Precisely what the pilots of flight 292 knew of their malfunction is hard to say. The tires were sideways, everyone could see, but how did they get that way? And would they stay that way? Was the strut securely latched in the full-down position? Had anything else gone awry? Here, the high-tech magic of the A320 may have played a role in letting the pilots and emergency personnel know what to expect. From the ground, JetBlue's maintenance staff has the ability to "talk" to the plane's computers, getting detailed information on the various onboard systems.
"The A320 is a very smart airplane," Dave adds. "There are hundreds of sensors and a multitude of computers. While the first indication of trouble may have been a simple red light on the flight deck, the computers may have known more -- certain things that even the pilots weren't aware of. We sometimes get to the gate and a mechanic is there waiting, ready to change some component we didn't know existed. "Oh, your plane e-mailed us a few hours back to tell us the #2 ABCD failed one of its built-in tests."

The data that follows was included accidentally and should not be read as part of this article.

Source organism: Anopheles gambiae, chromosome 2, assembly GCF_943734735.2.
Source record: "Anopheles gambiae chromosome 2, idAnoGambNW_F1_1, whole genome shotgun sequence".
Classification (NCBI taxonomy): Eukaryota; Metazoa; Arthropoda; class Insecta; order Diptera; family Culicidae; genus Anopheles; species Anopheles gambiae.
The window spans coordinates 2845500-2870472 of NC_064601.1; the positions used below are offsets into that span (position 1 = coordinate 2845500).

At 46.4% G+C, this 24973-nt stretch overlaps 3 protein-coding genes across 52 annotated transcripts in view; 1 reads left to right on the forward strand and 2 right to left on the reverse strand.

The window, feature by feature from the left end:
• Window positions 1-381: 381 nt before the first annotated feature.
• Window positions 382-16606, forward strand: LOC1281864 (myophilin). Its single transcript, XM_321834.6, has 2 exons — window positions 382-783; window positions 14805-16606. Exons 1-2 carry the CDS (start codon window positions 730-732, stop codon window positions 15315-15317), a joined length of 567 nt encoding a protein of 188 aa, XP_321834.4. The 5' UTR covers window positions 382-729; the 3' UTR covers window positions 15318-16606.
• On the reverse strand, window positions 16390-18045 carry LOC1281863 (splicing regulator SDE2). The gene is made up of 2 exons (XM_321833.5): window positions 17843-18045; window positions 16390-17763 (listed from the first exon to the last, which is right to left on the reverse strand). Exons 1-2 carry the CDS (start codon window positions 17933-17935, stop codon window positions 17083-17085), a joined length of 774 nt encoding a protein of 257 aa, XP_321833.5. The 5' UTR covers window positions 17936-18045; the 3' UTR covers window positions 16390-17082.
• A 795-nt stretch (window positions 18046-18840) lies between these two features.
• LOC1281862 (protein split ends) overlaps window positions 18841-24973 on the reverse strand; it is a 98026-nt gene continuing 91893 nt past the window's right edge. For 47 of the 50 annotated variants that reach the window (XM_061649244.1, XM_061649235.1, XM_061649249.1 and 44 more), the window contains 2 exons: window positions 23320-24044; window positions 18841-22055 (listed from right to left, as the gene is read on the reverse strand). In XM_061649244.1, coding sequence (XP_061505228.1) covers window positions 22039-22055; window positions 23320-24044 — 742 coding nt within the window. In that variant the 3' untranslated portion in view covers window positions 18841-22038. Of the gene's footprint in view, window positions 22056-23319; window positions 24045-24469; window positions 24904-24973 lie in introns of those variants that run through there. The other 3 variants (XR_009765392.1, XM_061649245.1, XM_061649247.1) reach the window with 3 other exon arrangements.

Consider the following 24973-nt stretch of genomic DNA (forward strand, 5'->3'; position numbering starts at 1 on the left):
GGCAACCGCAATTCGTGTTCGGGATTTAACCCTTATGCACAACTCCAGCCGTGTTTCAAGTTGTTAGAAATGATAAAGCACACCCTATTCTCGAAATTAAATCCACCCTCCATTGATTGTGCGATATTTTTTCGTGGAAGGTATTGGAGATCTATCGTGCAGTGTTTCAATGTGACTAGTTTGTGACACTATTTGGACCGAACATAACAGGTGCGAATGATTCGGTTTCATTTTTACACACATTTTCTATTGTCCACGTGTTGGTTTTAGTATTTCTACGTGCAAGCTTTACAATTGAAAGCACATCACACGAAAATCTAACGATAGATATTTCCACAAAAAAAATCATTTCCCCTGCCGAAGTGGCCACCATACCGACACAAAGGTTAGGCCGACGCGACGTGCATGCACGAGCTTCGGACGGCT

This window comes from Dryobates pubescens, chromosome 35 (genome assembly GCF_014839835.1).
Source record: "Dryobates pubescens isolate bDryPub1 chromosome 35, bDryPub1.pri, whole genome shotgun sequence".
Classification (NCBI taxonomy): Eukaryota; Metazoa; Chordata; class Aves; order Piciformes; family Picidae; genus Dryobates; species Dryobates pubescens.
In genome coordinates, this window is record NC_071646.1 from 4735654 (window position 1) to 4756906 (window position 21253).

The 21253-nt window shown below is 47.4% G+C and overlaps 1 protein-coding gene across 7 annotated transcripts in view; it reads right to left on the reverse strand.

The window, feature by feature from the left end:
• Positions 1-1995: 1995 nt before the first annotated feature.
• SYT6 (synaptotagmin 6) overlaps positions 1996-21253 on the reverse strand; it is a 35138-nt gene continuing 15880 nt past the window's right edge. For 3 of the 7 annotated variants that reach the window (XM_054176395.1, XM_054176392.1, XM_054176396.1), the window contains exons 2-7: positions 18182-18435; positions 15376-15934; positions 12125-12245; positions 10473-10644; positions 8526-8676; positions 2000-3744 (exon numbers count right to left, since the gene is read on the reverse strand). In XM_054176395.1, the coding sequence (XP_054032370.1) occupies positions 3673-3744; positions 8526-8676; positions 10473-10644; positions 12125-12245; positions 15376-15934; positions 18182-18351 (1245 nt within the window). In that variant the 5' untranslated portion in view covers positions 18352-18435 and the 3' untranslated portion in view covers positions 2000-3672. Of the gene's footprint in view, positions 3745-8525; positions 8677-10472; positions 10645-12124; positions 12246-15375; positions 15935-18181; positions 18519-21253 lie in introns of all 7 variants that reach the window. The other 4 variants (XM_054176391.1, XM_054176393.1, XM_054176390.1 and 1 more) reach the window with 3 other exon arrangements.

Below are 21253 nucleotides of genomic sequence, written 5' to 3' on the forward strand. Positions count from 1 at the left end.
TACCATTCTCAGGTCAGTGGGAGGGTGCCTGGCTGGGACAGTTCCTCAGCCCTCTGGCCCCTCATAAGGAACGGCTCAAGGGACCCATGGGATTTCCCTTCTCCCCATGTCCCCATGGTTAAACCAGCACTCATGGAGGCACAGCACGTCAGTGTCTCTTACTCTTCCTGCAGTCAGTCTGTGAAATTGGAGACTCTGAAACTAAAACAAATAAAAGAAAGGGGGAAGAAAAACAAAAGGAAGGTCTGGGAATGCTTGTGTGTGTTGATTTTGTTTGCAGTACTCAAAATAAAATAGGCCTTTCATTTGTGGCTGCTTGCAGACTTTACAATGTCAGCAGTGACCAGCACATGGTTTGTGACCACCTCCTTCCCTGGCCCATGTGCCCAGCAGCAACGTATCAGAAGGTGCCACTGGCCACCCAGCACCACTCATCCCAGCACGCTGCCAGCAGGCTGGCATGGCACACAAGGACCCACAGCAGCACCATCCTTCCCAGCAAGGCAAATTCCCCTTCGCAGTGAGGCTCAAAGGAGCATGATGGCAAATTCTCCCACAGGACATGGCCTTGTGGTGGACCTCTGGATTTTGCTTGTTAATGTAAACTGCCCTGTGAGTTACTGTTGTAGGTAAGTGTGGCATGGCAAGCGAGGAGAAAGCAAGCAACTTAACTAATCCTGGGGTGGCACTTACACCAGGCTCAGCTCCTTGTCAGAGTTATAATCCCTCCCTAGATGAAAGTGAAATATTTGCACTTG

The New York Post called JetBlue captain Scott Burke, who guided flight 292 to its all-too-telegenic landing at LAX, "America's newest hero." The Daily News led with "Nerves of Steel," and went on to detail Burke's "heroic flying feat," complete with a photograph of the 46-year-old airman sitting with his wife and dog. Nobody faults Burke for talking to a reporter or accepting accolades, and he's been gracious and self-effacing throughout, but the H-word, already so brutally overused in this country, is exceptionally nauseating here.
At least one network managed to get some brief live commentary from none other than Al Haynes, the retired captain of United Airlines flight 232 fame. In 1989, en route from Denver to Chicago, a disintegrating center engine caused the total loss of flight controls aboard Haynes' DC-10. Using only engine thrust to maintain direction, he and his crew valiantly guided their crippled widebody to an emergency landing at Sioux City, Iowa. More than a hundred passengers were killed after the plane cartwheeled down the runway and broke apart. Haynes tried his best to make the point clear, but he ought to have been more forceful: to imply that landing a plane with a tweaked pair of tires even remotely compares to the challenge he faced on the DC-10, is disgraceful and insulting to all parties.
Not to demean the crew's efforts, but what did Scott Burke and his first officer do? They were, presumably, responsible for numerous intangibles: coordination of the emergency with the airline's headquarters; proper use of checklists and oversight of onboard systems; careful planning should any unexpected complications arise on touchdown. But otherwise, essentially they performed a routine landing. A bit more finesse at letting the nose down, maybe, is about the extent of it.
"Heroic flying feat?" Doubtless Burke has had some good chuckles at that one.